“For the final, we decided to travel up the night before and stayed at the Louis Fitzgerald Hotel which is outside Dublin (near the Red Cow roundabout). We had a bit of time to kill on the Saturday, so we were out in the car park having a kick-around, but there were balls flying out on the M7 (motorway), and lads dancing out trying to retrieve them.”
Unfortunately for the north Kerry side, the big day didn’t go as planned. Finuge trailed by just a point at half-time but Mulgrew and another returning Cookstown player, Barry Mulligan, would help inspire the Tyrone men to a 1-9 to 0-6 win.
“We had always been a physical side, but we felt it wouldn’t suit us against a Tyrone side,” says Fitzmaurice. “We worked on discipline and maybe that took the natural edge off us. They were cuter on the day.”
It turned out to be Fitzmaurice’s final game for the club, and though he was disappointed to miss out on playing senior with Finuge, he needed to focus on his duties as Kerry manager — to give it his full attention. He may have missed out on All-Irelands with his club and ultimately as county boss in 2013, but he would lead the Kingdom and Pobalscoil Chorca Dhuibhne to the promised land in 2014.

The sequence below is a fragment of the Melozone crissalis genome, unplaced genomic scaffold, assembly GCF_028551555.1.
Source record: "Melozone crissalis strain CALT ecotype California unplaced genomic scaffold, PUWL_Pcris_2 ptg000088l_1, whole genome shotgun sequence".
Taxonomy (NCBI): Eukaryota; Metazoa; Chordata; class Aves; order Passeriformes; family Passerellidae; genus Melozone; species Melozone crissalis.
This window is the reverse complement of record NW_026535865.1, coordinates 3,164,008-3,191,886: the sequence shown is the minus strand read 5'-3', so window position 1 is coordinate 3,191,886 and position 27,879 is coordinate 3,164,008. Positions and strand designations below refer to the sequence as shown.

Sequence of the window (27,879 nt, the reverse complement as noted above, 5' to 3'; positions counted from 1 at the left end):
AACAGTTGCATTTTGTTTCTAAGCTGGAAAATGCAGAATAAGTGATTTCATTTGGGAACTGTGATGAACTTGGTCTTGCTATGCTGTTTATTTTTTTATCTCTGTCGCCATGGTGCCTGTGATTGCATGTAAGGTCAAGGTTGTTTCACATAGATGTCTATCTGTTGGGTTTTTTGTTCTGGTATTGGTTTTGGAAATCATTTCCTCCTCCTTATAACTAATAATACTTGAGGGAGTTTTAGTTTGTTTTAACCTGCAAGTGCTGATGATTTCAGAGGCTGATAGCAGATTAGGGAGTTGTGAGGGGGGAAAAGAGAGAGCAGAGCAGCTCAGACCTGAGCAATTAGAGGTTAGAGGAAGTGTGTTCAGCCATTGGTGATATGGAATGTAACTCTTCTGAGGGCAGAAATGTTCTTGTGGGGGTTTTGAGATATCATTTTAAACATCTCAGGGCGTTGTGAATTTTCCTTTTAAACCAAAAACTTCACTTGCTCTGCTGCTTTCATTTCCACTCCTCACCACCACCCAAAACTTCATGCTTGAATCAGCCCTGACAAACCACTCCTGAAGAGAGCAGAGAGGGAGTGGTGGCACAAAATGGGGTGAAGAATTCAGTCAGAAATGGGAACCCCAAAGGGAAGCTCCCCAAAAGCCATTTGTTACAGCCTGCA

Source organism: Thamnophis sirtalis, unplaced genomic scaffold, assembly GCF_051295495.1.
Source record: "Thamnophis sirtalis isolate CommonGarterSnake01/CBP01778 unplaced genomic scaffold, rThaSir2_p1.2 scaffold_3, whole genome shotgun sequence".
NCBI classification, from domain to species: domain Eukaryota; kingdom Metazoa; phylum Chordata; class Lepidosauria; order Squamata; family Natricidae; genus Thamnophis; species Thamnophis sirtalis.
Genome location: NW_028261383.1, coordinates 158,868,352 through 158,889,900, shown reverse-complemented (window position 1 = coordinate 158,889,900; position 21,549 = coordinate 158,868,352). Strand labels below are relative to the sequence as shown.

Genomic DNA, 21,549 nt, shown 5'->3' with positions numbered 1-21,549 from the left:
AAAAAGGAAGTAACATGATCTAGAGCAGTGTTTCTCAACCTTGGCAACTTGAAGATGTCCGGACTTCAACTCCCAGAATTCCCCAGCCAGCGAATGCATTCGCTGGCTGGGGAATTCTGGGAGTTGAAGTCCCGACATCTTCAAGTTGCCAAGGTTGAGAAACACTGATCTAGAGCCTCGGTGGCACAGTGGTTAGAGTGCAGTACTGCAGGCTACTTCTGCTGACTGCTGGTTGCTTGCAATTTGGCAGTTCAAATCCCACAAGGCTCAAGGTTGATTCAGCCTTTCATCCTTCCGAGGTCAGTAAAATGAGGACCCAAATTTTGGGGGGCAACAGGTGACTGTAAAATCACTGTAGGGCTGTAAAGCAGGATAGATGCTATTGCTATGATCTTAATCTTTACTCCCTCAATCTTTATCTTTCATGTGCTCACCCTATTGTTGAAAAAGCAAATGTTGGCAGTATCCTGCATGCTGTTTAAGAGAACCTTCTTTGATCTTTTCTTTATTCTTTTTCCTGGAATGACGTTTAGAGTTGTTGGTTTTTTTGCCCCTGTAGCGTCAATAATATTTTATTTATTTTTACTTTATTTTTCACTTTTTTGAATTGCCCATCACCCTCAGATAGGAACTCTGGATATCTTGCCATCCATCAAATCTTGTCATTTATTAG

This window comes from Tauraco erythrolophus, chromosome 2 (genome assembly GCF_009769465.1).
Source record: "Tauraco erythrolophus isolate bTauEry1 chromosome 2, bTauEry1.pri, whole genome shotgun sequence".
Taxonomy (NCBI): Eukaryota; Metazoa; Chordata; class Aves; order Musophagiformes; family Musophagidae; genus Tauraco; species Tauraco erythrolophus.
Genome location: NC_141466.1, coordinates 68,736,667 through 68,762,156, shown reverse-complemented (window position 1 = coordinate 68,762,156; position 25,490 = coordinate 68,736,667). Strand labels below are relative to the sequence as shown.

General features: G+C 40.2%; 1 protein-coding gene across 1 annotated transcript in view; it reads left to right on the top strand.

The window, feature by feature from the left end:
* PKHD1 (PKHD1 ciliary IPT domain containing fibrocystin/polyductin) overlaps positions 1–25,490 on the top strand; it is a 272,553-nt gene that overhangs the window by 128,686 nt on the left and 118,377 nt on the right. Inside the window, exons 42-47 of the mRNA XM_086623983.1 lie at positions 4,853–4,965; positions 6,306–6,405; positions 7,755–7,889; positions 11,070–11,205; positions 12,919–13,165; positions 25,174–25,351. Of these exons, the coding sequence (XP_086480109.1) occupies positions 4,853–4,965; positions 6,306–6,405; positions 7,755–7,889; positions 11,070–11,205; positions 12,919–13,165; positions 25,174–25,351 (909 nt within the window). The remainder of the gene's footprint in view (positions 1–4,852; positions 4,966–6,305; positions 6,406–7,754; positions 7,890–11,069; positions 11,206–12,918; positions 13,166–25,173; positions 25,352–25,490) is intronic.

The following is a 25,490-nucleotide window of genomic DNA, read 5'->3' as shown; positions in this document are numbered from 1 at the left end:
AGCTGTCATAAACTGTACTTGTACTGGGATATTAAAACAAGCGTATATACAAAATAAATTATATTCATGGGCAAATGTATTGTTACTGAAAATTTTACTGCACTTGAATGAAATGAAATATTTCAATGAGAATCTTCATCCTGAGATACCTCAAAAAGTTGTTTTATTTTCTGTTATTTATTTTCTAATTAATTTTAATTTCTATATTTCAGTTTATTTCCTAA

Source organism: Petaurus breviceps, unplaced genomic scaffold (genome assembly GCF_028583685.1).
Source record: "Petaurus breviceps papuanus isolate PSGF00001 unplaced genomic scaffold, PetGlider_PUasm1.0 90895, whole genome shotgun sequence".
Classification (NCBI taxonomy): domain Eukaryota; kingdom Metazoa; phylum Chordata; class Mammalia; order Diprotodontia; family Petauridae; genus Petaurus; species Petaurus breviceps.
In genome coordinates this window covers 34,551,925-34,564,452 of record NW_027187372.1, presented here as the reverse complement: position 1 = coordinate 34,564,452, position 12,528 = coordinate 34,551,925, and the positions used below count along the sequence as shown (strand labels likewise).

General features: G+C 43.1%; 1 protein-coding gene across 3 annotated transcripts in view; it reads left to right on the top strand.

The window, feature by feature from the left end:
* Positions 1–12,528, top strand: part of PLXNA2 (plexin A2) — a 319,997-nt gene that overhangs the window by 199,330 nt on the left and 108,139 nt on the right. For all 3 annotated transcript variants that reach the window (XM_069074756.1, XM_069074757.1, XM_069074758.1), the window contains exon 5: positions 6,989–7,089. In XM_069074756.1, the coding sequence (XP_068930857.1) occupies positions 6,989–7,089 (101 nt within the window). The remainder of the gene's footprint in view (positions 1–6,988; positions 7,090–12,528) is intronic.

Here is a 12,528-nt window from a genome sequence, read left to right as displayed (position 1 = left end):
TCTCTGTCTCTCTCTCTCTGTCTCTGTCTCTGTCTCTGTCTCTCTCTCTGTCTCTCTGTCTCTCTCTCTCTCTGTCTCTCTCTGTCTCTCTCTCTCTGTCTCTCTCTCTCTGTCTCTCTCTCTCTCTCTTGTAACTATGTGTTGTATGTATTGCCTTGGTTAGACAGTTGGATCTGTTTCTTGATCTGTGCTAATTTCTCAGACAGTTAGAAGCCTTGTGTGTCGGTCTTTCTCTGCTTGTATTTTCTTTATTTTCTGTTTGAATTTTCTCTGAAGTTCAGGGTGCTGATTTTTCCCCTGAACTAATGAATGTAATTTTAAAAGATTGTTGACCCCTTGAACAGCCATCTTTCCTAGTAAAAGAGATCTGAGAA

As with most GAA careers, it begins and ends with the club for Fitzmaurice. He grew up just outside Lixnaw and was an accomplished hurler, but ultimately football took over when an under-16 tournament in Limerick proved he could compete with the best footballers around. Three miles separate his two clubs, and the two co-exist in harmony.
“Finuge is a small place, there’s a shop, a pub, the field, and a teach siamsa — a thatched cottage which is a centre for traditional music and dancing. Lixnaw then, to the west, has four pubs, two or three shops, and a church. Paul Galvin and Trevor McKenna would be out that way too. There’s no rivalry between the two clubs and a lot of lads played both codes.”